While Hockey Moms are obviously essential to the success of youth players, there is still a very special place for dads in the hockey world. There is nothing like a father. Some may resemble a bull in a china shop and some may say inappropriate things at the most inappropriate time but dads are a rare mixture of love, intensity, hope and hate with a little criticism thrown in for good measure.
Many National Hockey League hall of fame inductees have cited hockey fathers with driving them to ultimate success in the NHL and in life.
Hockey dads are irreplaceable providing direction, focus and “incentive.”
Many NHL hall of fame inductees have cited hockey fathers with driving them to success in professional sports and in life in general.
An example of that is found with New York Islander defenseman Denis Potvin who admired his father and always wanted to make him proud. Potvin’s father had attended all of his youth hockey games and provided critiques as he developed and grew into a Hall of Fame defenseman.
” I played for my dad all of my life.” I struggled with my dad’s death for some time and decided to retire after 15 years in the league (NHL)” he said.
“After my dad died, I felt like I was playing before empty seats and I lost my desire to play” Potvin added.
In the series against the cross town rival New York Rangers, prior to the finals against the Oilers, Potvin had been erratic, sometimes losing the puck, sometimes making passes to nowhere.
He acknowledges he was preoccupied with his father, whose condition was deteriorating.
”Listen, there are times there’s a place you want to be and you’re not,” says Potvin, recalling his mental state that series.
Potvin’s comments clearly displayed his intense devotion to and the dependence on his father.
When Armand Potvin died of cancer his son (Denis) lost all desire to compete at the highest professional level and retired.
Still a standout performer, Potvin turned down an offer for another contract from Islanders GM Bill Torrey electing to retire instead.
That is what a father can mean to his son or daughter.
The number one rated player in NHL history, Wayne Gretzky, also mentioned his father as being instrumental in his development and success.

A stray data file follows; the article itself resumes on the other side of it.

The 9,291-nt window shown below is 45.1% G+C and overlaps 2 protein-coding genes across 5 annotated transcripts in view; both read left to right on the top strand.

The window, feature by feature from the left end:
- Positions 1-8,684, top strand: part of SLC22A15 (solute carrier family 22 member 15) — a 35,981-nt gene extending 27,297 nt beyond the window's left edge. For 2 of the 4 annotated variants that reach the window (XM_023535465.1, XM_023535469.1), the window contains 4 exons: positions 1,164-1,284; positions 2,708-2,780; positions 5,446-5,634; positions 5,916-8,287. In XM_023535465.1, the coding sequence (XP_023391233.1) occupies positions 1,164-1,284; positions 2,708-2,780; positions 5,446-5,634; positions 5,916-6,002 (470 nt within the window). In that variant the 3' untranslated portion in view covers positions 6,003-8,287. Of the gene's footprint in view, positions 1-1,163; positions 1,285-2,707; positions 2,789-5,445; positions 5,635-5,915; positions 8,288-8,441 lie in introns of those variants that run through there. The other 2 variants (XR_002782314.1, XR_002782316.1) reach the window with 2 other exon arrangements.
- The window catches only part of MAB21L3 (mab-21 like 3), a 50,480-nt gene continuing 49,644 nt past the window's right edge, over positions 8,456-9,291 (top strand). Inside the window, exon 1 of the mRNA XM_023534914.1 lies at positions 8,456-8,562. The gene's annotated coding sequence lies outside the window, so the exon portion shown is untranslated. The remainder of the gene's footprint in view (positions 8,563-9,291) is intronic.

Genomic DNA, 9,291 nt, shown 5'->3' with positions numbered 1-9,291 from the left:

Walter Gretzky built a rink in the backyard and started working with his son at the age of 3, helping him ‘think’ the game. Walter taught Wayne, Keith, Brent, Glen and their friend’s hockey on a rink he made in the back yard of the family home, nicknamed the “Wally Coliseum”.
Drills included skating around bleach bottles and tin cans, and flipping pucks over scattered hockey sticks to be able to pick up the puck again in full flight. Additionally, Walter gave the advice to “skate where the puck’s going, not where it’s been”
Today Walter Gretzky is in his mid seventies. He was recently diagnosed with Parkinson’s disease and survived a stroke.
The Gretzky name became a legend because of Walter’s devotion to his son’s desire to be the best and work hard to accomplish his goals.
On February 12, 2010, Walter had the chance to carry the Olympic Torch during the Olympic Relay hours before the Opening Ceremonies in Vancouver, British Columbia.
Wayne and his wife Paula have five children: Paulina, Ty, Trevor, Tristan, and Emma. Each member of Wayne’s family has shown a desire to standout and make a name for themselves.
Walter Gretzky can be given a lot of the credit for that. His leadership and devotion to fundamentals and hard work laid out the foundation the third generation Gretzky’s are following.
Sam Schneider who coached hockey and ran a hockey program on the east coast recognized his sons Mathieu and JA were gifted players and maneuvered around the hockey establishment to help his sons get the best playing opportunities and hockey education. Passing up U.S teams Matt played for Cornwall in the Ontario Hockey League and the results allowed his son to get drafted into the NHL. That did not stop Sam from pushing his boys to be the best they could be in school and with other extracurricular activities. Mathieu also became an accomplished pianist in addition to being an accomplished hockey player.
Matt succeeded as a professional hockey player (Montreal Canadians), and now seems poised to assume more responsibility with the NHLPA (National Hockey League Players Association).
His younger son JA has been a youth coach in the Atlanta area while practicing law and coaching his two son’s.
Sam Schneider was an innovator who created the model now used by most AAA teams which concentrates on skill development.
There are many hockey parent stories that demonstrate the tremendous love parents have for their children and many more stories that are being written today.
Sidney Crosby’s father had to make sacrifices, as did Doug Orr (Bobby’s dad) and many more.
The narratives are still being written and many hockey dads are providing their kids plenty of constructive criticism to go along with the tough love that makes up what fathers are all about.
There are many hockey stories that demonstrate the tremendous love and devotion parents have for their children and many more stories that are still being written today.
With all of the effort many hockey fathers exhibit, ‘Happy Father’s Day “is a rare occurrence on the ice.
Happy Father’s Day:
I apologize in advance if we omitted anyone. Feel free to add fathers day greetings in the comments section.